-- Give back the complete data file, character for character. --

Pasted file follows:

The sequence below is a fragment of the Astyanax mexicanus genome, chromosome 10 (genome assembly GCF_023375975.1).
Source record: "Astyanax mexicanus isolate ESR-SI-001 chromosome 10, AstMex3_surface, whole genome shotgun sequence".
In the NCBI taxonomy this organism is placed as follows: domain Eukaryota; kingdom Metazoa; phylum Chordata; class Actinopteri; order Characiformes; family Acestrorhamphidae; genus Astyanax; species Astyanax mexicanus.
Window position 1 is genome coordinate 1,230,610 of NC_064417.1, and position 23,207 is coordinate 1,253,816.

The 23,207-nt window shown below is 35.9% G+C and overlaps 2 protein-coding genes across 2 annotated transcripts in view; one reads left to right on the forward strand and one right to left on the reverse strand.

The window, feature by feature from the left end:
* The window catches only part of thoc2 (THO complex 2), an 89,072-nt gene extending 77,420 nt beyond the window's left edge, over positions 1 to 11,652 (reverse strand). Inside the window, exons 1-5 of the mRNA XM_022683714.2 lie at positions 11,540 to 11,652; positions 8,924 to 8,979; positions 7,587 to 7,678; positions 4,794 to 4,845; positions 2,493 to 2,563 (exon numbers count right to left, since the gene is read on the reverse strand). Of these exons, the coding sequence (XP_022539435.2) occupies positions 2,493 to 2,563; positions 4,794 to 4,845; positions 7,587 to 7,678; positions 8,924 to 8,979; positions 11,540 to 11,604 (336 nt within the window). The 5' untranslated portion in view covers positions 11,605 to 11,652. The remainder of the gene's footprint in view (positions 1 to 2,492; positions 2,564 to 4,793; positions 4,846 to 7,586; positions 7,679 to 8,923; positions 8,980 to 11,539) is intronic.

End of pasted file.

The sequence below is a fragment of the Astyanax mexicanus genome, chromosome 10 (genome assembly GCF_023375975.1).
Source record: "Astyanax mexicanus isolate ESR-SI-001 chromosome 10, AstMex3_surface, whole genome shotgun sequence".
In the NCBI taxonomy this organism is placed as follows: domain Eukaryota; kingdom Metazoa; phylum Chordata; class Actinopteri; order Characiformes; family Acestrorhamphidae; genus Astyanax; species Astyanax mexicanus.
Window position 1 is genome coordinate 1,230,610 of NC_064417.1, and position 23,207 is coordinate 1,253,816.

The 23,207-nt window shown below is 35.9% G+C and overlaps 2 protein-coding genes across 2 annotated transcripts in view; one reads left to right on the forward strand and one right to left on the reverse strand.

The window, feature by feature from the left end:
* The window catches only part of thoc2 (THO complex 2), an 89,072-nt gene extending 77,420 nt beyond the window's left edge, over positions 1 to 11,652 (reverse strand). Inside the window, exons 1-5 of the mRNA XM_022683714.2 lie at positions 11,540 to 11,652; positions 8,924 to 8,979; positions 7,587 to 7,678; positions 4,794 to 4,845; positions 2,493 to 2,563 (exon numbers count right to left, since the gene is read on the reverse strand). Of these exons, the coding sequence (XP_022539435.2) occupies positions 2,493 to 2,563; positions 4,794 to 4,845; positions 7,587 to 7,678; positions 8,924 to 8,979; positions 11,540 to 11,604 (336 nt within the window). The 5' untranslated portion in view covers positions 11,605 to 11,652. The remainder of the gene's footprint in view (positions 1 to 2,492; positions 2,564 to 4,793; positions 4,846 to 7,586; positions 7,679 to 8,923; positions 8,980 to 11,539) is intronic.